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    (Original post by That Bearded Man)
    Well, I'm in the right party.

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    Time for us all to do these I reckon; me too

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    (Original post by TheDefiniteArticle)
    Time for us all to do these I reckon; me too

    I'd argue a big part of Labour's problem right now is that it has plenty of people with beliefs as disparate as Trotskyism and Social Liberalism, as well as everything in between. And whilst the Tories have largely swallowed the outer lying sections of their party and stuck to the common ground in their policy and their selection of candidates, Labour has ended up promoting both extremes.
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    (Original post by TheDefiniteArticle)
    Time for us all to do these I reckon; me too

    Do you have a link for this?
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    (Original post by joecphillips)
    Do you have a link for this?
    It's an android app - "Vote 1 political Spectrum" on the plAyrshire store.
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    new political compass.jpg

    I did mine on my sisters tablet and took a photo of it, but here it is xD
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    IMG_2135.JPG
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    (Original post by Rakas21)
    Does anybody else despise all these quango's that are created to set the like of the minimum wage based on living costs (most of which end up being ludicrous).

    Surely for those of us who want higher wages, the minimum wage should be set at the highest point at which it does not substantially effect employment regardless of whether living costs are higher or lower.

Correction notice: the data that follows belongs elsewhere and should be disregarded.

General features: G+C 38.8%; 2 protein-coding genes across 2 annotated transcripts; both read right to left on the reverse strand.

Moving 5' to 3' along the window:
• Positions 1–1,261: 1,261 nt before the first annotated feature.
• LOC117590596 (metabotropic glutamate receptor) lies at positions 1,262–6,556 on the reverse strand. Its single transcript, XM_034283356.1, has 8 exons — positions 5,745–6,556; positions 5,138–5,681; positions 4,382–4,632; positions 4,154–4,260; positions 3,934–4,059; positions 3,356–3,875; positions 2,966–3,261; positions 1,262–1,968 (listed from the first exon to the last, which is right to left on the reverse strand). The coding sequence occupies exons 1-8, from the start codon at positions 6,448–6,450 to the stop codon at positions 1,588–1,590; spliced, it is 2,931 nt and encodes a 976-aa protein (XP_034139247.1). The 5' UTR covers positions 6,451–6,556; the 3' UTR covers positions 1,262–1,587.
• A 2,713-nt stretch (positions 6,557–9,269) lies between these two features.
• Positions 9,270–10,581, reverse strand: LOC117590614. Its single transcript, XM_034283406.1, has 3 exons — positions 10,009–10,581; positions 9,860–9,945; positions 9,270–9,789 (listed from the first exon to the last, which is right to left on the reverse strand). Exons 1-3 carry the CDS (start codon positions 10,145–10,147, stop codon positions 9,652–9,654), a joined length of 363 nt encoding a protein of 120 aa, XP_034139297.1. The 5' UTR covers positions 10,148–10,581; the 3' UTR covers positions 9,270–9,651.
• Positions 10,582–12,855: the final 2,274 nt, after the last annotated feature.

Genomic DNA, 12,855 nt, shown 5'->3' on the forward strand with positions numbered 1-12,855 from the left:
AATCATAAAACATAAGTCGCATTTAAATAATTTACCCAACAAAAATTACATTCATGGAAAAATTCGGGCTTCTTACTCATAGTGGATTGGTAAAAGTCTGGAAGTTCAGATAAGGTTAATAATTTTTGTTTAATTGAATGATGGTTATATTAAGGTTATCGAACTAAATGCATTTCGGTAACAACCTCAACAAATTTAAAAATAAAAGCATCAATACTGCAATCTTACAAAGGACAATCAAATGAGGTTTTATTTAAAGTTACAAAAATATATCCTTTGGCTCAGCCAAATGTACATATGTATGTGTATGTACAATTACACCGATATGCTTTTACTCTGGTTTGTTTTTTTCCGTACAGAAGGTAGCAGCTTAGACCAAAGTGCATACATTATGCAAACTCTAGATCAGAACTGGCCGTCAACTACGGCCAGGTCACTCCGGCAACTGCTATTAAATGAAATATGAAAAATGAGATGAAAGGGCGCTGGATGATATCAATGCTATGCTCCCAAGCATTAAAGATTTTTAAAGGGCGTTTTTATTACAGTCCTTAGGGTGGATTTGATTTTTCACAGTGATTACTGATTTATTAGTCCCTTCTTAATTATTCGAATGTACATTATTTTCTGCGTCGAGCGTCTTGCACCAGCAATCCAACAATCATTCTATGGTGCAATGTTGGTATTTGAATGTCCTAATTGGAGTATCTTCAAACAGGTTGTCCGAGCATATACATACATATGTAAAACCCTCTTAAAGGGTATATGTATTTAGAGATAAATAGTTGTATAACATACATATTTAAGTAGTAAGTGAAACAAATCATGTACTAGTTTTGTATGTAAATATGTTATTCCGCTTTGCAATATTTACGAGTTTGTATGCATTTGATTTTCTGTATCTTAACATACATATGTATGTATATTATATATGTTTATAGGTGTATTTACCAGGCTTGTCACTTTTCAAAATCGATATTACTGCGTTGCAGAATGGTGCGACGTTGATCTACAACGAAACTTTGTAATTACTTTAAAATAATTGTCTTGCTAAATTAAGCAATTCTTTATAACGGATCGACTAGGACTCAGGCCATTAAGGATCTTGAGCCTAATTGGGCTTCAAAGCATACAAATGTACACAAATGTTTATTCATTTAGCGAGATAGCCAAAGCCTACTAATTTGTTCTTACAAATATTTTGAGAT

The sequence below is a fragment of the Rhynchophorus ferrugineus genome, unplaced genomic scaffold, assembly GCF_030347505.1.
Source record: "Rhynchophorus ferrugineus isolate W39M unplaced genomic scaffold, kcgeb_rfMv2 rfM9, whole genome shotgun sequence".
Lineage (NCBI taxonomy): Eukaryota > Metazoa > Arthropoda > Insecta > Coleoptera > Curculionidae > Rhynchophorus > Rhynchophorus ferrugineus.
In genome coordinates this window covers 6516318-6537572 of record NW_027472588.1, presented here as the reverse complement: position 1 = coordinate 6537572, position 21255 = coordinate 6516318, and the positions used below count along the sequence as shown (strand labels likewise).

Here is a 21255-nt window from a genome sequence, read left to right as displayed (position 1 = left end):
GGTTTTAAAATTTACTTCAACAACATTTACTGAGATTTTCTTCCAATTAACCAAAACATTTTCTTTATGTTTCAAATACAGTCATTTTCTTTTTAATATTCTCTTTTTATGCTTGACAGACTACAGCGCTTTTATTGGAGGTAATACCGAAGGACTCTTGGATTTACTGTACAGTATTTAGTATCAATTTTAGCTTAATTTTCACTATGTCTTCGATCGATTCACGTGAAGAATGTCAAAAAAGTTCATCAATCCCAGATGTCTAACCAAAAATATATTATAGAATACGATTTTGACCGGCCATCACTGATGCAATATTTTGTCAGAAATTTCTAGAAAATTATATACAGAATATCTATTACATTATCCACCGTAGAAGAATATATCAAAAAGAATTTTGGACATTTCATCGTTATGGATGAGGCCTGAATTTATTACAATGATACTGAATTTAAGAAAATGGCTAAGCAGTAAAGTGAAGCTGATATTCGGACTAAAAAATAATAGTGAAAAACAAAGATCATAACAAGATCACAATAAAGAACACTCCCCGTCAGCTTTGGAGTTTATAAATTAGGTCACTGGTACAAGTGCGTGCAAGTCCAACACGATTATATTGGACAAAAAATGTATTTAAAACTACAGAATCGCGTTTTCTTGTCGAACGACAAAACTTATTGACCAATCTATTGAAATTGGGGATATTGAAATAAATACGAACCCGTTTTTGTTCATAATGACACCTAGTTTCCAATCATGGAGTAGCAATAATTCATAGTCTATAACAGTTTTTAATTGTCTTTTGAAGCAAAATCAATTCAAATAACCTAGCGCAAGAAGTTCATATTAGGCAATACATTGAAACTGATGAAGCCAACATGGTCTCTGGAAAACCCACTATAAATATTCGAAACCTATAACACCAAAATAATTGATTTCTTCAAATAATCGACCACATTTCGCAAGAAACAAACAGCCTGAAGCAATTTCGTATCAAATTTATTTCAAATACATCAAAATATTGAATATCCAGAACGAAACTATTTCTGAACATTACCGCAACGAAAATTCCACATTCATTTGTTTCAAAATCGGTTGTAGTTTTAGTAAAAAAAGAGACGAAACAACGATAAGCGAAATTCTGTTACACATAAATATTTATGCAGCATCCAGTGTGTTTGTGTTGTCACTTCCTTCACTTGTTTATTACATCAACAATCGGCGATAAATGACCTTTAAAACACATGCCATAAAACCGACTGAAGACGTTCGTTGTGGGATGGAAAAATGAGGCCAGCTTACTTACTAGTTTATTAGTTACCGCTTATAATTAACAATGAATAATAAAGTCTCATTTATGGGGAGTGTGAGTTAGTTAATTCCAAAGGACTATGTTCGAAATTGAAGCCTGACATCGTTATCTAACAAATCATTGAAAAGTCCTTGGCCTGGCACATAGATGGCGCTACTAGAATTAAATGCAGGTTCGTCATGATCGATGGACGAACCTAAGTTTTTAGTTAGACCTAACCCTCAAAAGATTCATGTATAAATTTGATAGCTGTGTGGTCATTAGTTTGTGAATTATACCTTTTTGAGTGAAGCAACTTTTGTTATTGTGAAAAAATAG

Not a fan of the money tree idea either.
    They're doing exactly what they were created for, to throw economics out the window and make people think they should be paid more than they're worth

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    Want to own a house in the future, but aren't set to inherit one?


    Step 1: have some friends, get close and start renting with them. Me and my partner are going to move in with another couple in a 4 bedroom house in Surrey. This can be done with a budget of £1500-£2000 per month or £100-£150pppw.

    Step 2: find a house with 3-4 bedroom costing around £350,000. If you can altogether save £400 per week (£100 each) then you'll have a deposit ready in little over a year.

    Step 3: Get as short a mortgage as you can possibly afford (remembering that as a monthly cost a mortgage can very often be cheaper than renting) because when you've paid off enough and house prices have inflated more your little investment could provide plenty of fruits.

    Step 4: Sell the house, splitting the gains in 4 ways, using what you have from that to put a deposit down on a house for yourself.

    There you go, home-owning101

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    :confused:
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    Apparently I'm a moderate
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    Social Liberal/Populist